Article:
Also - they'll help you understand what medication is best for the type of injury you have, if you actually need medication.
posted by rich at 10:03 AM on April 9 [1 favorite]


I would not go back to an orthopod. Their clinical decision-making tends to be along the lines of "surgery, yea or nay?" And if it's not amenable to surgery, they tend to lose interest real fast, or and usually don't have the training to work up other causes.

If you want another physician, a sports medicine doc might be a better way to go. If it's a sharp burning type of pain, as opposed to dull and achy, maybe a neurologist. But I suspect a physical therapist would be best of all. Even just one session + good home exercises may get you back on track.
posted by basalganglia at 1:36 PM on April 9 [2 favorites]


I second the recommendation for a sports medicine doctor and nth the recommendation for a physical therapist. I've seen both, successfully, for various kinds of back pain that my GP thought was just inevitable arthritis.
posted by brianogilvie at 2:49 PM on April 9


I would do a bunch of gentle sustained stretches, particularly of my neck and shoulders. If I found tension in the neck or noticed my posture was not good I would work on those. The gentle stretches held for several seconds may give you an idea which ones of your muscles might be contributing to the problem, if it is something a PT can help you with.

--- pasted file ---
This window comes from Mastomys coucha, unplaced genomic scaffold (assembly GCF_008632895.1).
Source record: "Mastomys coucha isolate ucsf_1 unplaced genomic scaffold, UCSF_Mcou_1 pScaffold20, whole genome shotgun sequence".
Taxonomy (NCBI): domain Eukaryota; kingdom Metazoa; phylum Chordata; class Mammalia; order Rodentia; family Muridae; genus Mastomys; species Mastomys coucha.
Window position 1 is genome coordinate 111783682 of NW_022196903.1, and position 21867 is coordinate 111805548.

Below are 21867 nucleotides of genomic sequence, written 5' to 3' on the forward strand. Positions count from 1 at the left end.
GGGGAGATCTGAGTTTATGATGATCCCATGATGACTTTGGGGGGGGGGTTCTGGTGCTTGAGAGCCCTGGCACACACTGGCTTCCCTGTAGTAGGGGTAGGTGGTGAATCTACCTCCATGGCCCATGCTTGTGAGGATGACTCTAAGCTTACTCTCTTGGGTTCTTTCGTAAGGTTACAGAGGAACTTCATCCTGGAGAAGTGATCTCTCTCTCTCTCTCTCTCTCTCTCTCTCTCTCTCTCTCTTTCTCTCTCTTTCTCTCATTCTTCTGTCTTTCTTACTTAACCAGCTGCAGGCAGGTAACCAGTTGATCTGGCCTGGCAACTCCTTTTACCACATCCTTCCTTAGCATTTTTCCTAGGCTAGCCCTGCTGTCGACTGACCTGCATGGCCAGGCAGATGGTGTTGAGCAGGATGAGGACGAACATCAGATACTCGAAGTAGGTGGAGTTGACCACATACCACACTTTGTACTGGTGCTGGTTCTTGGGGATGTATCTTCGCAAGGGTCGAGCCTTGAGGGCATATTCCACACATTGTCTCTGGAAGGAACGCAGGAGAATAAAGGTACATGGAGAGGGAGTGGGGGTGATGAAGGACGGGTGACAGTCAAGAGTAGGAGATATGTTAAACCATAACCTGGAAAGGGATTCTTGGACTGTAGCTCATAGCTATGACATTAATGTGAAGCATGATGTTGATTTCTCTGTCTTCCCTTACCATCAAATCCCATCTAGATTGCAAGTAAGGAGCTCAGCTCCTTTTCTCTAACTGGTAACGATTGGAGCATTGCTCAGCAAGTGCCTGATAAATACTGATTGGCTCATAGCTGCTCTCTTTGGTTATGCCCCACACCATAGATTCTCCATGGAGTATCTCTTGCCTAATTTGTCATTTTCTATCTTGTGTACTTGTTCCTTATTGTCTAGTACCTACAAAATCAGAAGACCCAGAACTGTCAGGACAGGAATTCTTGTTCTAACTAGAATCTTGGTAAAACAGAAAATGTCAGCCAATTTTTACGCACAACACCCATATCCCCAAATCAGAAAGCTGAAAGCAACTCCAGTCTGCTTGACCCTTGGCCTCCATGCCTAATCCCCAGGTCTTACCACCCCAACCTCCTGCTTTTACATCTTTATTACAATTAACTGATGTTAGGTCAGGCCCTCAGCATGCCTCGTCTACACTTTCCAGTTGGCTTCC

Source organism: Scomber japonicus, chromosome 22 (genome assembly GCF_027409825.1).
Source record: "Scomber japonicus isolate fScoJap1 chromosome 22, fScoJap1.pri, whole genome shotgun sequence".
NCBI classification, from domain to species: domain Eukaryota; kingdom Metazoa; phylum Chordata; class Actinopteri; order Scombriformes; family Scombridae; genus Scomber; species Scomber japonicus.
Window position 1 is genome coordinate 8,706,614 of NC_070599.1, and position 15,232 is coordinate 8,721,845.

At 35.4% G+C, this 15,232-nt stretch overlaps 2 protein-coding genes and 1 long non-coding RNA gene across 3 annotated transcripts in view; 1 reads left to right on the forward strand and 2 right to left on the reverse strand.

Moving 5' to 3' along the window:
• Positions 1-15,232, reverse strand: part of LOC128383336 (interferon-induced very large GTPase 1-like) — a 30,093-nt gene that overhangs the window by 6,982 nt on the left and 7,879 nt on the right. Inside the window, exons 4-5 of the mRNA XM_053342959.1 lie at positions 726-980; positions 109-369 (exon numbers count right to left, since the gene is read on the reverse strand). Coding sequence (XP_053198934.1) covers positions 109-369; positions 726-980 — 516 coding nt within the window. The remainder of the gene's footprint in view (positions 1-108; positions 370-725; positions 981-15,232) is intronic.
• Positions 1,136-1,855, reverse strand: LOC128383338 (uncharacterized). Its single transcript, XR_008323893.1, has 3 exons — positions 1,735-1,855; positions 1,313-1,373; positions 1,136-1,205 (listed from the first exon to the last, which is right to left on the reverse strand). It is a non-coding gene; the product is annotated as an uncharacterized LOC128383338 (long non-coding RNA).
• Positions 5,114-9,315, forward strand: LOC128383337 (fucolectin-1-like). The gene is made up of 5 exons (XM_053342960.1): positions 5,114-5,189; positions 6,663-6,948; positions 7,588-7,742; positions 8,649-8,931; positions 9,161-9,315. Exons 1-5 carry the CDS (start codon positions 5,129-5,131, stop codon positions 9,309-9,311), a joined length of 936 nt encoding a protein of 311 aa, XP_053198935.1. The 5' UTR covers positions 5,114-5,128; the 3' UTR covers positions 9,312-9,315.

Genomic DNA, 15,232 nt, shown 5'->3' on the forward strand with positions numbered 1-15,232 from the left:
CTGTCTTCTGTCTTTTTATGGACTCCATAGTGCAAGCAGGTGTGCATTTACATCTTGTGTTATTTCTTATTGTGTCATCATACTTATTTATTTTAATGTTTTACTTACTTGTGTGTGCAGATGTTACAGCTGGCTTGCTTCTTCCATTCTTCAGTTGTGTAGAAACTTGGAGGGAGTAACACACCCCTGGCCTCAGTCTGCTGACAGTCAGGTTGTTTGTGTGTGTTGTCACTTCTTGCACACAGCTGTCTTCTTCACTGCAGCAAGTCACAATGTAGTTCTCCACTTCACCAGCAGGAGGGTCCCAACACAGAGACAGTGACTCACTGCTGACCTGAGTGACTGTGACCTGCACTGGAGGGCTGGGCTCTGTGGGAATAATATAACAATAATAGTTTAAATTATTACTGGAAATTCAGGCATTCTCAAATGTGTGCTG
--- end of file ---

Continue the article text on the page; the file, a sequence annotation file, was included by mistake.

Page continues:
If you hear cellophane crackling type noises when you roll your head around it means that you are having joint problems of an arthritic nature in your neck and that could be causing bad posture to pinch a nerve. And if you hear any faint crunchy crackling noises in your arm or elbow that could mean there is an arthritic problem there.

I would start with really light weights - two pound weights and start my exercise routine at very few reps and see what happens. If nothing bad happens I would increase it and start working it up.

I would try applying hot compresses to the painful area and see what happens. If it hurts I would stop. I would try icing it and seeing if that makes it better or worse, or no change. I would cut back on dietary items that cause inflammation - that means sugar, mostly, so try to go on a negligible sugar in the diet regimen. I would also try eating hot spicy foods, like turmeric as that can reduce inflammation.

And once I had tried all those diagnostic and repair routines if I had not figured it out and coaxed it to get better, I would consider seeing a PT.
posted by Jane the Brown at 8:04 PM on April 9


Strongly recommend rest and ice, then seeing a PT or sports medicine doctor if possible: they care about getting you able to do what you want to do, and don't get caught up in whether they can diagnose a specific named injury. Based on your description (can't pick up laundry) I'd put ice where it hurts and rest it as much as possible for a week or two, and then try some stretches and lighter weights to get back in to it.